Q&A with economics professor David Blanchflower
Blanchflower, an economics professor at Dartmouth, is a leading scholar on happiness.
While the pursuit of happiness is often thought to be an ambiguous, subjective entity, economics professor David Blanchflower believes that happiness is quantifiable. In a study recently published by the National Bureau of Economic Research, Blanchflower details the existence of a happiness curve that forms a U-shape, with peaks early and late in life, with a major dip around middle age. Most significantly, Blanchflower’s research proves that this trend is consistent everywhere in populations all around the world. Blanchflower recorded the happiness of people in 132 countries — including 95 developing and 37 developed nations — and saw that this pattern held true despite differences in socioeconomic levels and life expectancy. His research concluded that unhappiness peaks at 47.2 years in developed countries and 48.2 in developing countries. Blanchflower has been a pioneering scholar in the field of happiness literature and The Dartmouth sat down with him to talk about the inspiration behind his research, as well as its implications.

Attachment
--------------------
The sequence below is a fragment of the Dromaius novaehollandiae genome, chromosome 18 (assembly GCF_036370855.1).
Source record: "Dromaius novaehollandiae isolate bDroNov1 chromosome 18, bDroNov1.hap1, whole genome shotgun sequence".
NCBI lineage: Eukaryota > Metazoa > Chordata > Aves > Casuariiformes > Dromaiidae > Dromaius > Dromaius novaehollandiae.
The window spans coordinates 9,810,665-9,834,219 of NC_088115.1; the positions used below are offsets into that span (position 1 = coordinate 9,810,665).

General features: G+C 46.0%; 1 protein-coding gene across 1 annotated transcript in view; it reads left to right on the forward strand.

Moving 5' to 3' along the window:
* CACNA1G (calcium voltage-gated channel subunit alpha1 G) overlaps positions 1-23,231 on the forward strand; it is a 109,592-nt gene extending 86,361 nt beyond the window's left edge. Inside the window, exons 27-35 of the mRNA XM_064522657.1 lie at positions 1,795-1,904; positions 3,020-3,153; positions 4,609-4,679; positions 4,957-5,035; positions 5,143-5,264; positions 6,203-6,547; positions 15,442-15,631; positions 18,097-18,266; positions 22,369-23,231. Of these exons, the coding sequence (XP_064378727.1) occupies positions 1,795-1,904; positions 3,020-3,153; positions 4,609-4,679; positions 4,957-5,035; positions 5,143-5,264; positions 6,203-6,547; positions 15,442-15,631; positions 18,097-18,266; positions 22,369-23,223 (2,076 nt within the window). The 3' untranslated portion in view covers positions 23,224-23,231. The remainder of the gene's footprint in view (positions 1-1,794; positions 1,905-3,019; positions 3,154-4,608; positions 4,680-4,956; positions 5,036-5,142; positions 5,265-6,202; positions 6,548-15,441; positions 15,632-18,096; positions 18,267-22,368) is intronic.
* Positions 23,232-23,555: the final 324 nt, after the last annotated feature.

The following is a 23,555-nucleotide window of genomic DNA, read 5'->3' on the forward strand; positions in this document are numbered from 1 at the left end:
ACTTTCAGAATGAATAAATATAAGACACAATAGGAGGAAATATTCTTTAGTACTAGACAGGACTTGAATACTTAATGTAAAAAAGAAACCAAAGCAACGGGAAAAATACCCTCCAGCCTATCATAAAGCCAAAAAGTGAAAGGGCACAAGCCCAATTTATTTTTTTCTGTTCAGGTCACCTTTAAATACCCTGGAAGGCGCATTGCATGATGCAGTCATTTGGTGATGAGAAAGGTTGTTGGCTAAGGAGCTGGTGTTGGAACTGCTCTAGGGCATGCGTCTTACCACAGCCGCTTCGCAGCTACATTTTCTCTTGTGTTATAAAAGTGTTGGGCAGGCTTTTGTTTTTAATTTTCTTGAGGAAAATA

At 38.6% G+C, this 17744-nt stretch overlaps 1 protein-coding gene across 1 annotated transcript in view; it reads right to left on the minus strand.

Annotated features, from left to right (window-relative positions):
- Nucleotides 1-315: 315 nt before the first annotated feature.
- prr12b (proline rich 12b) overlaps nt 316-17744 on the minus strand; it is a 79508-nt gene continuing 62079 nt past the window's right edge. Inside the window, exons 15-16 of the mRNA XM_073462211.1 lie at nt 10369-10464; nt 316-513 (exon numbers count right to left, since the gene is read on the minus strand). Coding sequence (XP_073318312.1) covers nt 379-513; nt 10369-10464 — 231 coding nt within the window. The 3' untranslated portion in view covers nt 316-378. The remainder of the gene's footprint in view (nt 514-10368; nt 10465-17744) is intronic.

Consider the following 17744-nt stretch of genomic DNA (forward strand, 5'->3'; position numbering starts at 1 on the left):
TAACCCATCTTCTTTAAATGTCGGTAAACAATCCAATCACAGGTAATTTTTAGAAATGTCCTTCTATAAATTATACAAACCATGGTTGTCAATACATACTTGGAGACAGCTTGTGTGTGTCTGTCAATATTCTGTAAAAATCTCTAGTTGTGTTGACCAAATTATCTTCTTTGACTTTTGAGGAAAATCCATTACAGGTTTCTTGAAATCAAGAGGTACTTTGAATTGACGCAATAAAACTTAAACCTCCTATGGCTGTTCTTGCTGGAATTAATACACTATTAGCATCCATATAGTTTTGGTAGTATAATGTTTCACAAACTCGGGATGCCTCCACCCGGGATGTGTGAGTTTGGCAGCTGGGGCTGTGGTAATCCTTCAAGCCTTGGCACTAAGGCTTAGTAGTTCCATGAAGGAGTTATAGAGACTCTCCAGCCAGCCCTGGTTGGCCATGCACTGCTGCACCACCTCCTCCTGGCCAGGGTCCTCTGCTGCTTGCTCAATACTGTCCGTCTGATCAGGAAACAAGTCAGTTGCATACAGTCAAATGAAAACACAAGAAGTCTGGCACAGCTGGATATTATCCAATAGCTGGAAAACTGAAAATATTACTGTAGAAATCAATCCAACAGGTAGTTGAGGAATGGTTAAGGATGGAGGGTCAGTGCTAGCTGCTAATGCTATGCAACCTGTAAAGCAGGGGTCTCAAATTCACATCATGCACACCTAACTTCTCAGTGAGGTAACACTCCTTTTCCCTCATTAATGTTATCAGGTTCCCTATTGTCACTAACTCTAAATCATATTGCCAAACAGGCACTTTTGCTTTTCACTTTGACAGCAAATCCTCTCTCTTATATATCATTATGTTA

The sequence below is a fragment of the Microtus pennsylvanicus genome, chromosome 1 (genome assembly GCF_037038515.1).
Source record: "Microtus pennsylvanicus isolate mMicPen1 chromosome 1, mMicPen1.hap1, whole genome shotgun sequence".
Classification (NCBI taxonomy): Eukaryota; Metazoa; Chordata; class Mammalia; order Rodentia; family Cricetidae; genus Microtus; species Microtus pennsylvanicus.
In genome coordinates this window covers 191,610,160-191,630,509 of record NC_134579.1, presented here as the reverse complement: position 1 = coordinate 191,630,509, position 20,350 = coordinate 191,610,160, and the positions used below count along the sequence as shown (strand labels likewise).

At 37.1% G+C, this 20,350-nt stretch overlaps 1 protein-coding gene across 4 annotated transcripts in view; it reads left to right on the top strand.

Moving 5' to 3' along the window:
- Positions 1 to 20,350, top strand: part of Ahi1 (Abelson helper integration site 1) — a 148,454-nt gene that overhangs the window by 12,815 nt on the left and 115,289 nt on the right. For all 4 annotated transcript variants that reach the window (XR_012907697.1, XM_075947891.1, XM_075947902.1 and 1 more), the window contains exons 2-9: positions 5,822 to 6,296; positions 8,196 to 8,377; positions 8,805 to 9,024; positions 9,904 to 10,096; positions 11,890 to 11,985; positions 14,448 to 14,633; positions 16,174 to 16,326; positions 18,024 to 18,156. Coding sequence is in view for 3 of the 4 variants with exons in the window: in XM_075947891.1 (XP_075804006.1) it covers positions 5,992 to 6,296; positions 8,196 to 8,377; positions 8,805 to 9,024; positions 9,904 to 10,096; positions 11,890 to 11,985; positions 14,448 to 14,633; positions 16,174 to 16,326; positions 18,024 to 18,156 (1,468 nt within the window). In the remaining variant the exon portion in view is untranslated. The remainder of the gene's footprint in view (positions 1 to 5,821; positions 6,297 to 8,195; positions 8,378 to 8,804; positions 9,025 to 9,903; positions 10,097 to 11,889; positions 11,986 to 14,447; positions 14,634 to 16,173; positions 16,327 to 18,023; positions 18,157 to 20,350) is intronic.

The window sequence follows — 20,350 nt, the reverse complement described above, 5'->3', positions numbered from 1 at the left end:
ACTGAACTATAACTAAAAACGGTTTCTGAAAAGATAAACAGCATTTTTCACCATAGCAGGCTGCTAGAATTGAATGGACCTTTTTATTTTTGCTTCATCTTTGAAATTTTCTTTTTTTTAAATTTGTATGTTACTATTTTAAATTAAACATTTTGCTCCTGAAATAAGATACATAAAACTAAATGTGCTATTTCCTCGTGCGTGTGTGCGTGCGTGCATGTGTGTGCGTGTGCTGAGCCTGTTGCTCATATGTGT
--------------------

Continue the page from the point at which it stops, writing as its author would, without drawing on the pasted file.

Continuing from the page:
How long have you been working on this research, and what initially got you interested in the topic?